For the next several weeks, Courier Senior Staff Writer Alyssa Passeggio will be writing the editorial in this space.
This is the first time since April 1998, when I started editing the newspaper, that I have done this.
The philosophy of the Editorial Department at the newspaper is that The Courier is usually our reporters’ first steps in journalism, and their first stop along the way, but certainly not their last. Consequently, a great deal of attention is paid to their development as writers, with the idea that after a couple years they will be moving onto writing for daily newspapers, editing weekly newspapers or public relations, as they feel so drawn.
Alyssa joined the staff here at The Courier in May 2007 fresh out of graduation from Georgian Court University, in Lakewood. During her tenure here at The Courier, she has proved truly exceptional in her work ethic, dedication to her coverage area, and development as a news writer.
Alyssa’s coverage of the Highlands bridge, among other storylines, allowed the public to understand that very complex project in a way that was thorough and detailed.
This is the kind of information that voters and residents need to know in order to make informed decisions about their community.
Writing editorials every week is not as easy as it looks. Some weeks, a writer may not have anything at all that they feel all that strongly about. But, taking a stand on issues and saying what one truly thinks is what an editorial should be. Sure, there should be facts and information, but having an opinion is implicit to the editorial: Something is good or it is bad.
When I was a reporter, around the time dinosaurs roamed the world (a.k.a. the 1990s), making public comment was straightforward: I wrote about events insofar as who did what when, and where they did it and why in five paragraphs with short ledes. This is the basic mission of reporters and people that do not enjoy that should probably not be reporters.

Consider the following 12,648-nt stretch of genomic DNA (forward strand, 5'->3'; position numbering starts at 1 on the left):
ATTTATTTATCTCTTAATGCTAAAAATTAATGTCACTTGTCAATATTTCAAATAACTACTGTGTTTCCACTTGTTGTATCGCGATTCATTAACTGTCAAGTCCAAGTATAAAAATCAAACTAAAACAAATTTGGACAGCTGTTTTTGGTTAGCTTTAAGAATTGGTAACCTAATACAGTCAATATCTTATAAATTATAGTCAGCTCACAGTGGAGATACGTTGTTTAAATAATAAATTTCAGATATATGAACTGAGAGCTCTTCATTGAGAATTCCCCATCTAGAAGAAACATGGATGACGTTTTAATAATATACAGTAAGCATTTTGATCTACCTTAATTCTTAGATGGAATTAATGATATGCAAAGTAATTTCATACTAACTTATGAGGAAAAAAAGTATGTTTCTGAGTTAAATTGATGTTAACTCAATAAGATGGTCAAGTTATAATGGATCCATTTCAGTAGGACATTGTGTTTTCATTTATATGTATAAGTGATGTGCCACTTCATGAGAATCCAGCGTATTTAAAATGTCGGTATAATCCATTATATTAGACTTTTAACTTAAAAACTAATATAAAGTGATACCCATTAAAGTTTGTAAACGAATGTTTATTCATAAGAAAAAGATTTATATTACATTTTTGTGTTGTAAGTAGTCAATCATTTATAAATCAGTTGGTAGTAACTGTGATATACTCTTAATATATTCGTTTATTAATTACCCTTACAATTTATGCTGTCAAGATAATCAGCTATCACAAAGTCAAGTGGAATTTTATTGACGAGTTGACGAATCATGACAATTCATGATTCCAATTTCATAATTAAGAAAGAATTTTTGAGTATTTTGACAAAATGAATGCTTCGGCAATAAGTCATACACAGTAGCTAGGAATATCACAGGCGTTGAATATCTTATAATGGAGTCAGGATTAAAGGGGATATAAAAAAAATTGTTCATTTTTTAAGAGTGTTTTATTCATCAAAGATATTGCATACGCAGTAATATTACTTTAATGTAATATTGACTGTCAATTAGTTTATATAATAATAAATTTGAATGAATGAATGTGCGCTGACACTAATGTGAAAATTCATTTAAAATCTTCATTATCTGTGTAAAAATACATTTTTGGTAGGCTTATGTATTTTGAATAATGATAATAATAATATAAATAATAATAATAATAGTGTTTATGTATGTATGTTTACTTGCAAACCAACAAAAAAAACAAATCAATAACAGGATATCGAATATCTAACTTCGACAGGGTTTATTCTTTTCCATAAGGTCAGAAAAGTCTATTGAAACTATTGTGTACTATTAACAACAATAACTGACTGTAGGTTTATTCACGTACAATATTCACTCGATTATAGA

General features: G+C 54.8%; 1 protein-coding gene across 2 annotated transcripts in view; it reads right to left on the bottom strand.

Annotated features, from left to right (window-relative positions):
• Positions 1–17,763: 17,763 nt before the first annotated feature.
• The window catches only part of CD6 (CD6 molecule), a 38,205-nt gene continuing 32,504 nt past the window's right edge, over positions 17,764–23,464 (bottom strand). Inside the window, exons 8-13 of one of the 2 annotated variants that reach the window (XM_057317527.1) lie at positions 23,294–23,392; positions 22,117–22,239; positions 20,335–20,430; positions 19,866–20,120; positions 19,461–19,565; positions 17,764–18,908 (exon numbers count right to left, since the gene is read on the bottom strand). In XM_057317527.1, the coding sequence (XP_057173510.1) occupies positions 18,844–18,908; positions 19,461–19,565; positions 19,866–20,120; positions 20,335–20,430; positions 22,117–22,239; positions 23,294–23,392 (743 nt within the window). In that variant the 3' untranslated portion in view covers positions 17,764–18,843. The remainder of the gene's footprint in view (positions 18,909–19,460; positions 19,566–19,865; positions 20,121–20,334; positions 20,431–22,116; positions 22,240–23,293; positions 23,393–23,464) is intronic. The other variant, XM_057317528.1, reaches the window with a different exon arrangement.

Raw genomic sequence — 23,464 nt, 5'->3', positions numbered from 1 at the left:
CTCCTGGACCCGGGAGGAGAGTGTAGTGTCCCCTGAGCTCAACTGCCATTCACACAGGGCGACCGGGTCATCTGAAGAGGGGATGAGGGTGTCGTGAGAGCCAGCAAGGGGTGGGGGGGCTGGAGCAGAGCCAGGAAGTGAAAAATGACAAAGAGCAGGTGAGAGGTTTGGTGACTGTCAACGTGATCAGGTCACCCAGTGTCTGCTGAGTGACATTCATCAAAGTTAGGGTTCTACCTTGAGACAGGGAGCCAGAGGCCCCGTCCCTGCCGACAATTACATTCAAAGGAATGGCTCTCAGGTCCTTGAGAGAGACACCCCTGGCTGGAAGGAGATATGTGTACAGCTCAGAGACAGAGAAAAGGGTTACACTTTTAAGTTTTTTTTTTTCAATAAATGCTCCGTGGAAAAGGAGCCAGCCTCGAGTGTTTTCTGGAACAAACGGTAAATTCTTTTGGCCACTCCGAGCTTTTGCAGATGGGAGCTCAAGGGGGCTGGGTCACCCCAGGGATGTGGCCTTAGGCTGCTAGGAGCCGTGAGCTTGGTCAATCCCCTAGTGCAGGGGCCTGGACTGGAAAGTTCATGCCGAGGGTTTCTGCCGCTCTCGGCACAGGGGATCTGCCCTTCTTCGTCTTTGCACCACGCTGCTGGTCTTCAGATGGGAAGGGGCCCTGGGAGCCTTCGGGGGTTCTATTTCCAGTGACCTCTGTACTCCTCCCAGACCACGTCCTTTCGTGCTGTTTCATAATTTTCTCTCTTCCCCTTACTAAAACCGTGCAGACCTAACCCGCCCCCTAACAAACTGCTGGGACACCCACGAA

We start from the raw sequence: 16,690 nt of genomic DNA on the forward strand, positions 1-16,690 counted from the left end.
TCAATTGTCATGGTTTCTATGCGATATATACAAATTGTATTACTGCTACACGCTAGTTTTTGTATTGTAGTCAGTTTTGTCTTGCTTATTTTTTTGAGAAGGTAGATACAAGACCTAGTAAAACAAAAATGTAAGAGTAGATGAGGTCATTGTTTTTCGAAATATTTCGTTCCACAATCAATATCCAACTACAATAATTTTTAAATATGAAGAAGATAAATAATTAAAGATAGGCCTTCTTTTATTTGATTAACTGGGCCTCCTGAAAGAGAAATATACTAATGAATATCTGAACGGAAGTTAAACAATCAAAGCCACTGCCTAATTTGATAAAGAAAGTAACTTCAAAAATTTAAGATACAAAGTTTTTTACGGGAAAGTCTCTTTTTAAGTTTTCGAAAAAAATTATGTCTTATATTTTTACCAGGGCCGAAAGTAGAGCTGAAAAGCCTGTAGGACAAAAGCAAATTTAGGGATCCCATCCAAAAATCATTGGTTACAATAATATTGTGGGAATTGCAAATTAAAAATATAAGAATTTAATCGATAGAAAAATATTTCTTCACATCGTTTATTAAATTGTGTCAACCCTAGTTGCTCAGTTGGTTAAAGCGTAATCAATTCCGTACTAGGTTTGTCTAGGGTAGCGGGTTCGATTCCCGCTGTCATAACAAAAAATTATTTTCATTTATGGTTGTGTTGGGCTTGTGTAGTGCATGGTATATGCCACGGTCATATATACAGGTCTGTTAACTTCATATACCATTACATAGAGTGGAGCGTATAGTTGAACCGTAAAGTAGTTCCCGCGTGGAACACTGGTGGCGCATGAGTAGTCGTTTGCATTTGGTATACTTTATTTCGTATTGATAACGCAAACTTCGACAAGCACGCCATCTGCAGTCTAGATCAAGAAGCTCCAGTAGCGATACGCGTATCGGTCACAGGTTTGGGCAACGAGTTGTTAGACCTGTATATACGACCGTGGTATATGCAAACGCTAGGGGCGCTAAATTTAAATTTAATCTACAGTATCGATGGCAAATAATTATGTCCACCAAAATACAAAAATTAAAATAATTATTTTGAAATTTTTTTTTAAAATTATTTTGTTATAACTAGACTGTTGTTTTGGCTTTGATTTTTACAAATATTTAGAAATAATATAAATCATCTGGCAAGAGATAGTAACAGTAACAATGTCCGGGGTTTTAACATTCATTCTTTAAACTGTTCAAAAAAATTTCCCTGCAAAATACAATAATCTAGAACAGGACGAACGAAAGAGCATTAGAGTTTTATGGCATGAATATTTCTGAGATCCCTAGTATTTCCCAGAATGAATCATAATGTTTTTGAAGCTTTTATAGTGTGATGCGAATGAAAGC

Writing editorials is more personal and speaks to the belief structures that people have. In my opinion, it is a great exercise for young reporters, who have had some seasoning, to try their hands at this practice. When everything else is in place with a reporter’s skill set, development of this kind of writing can be an asset. I think this is exactly the case where it involves Alyssa.
Reporters know their areas like the back of their hands. They know the people, the issues and the emerging issues that often take the spotlight in the news. Yet, each of us are residents of a larger community, and reside within a county and a state as well as just a town. Consequently, crafting informed editorials could stretch the skills of a writer in a way that is forward-looking in this industry.
I look forward to Alyssa’s tenure as an editorial voice of the newspaper. I certainly hope that our readers do also.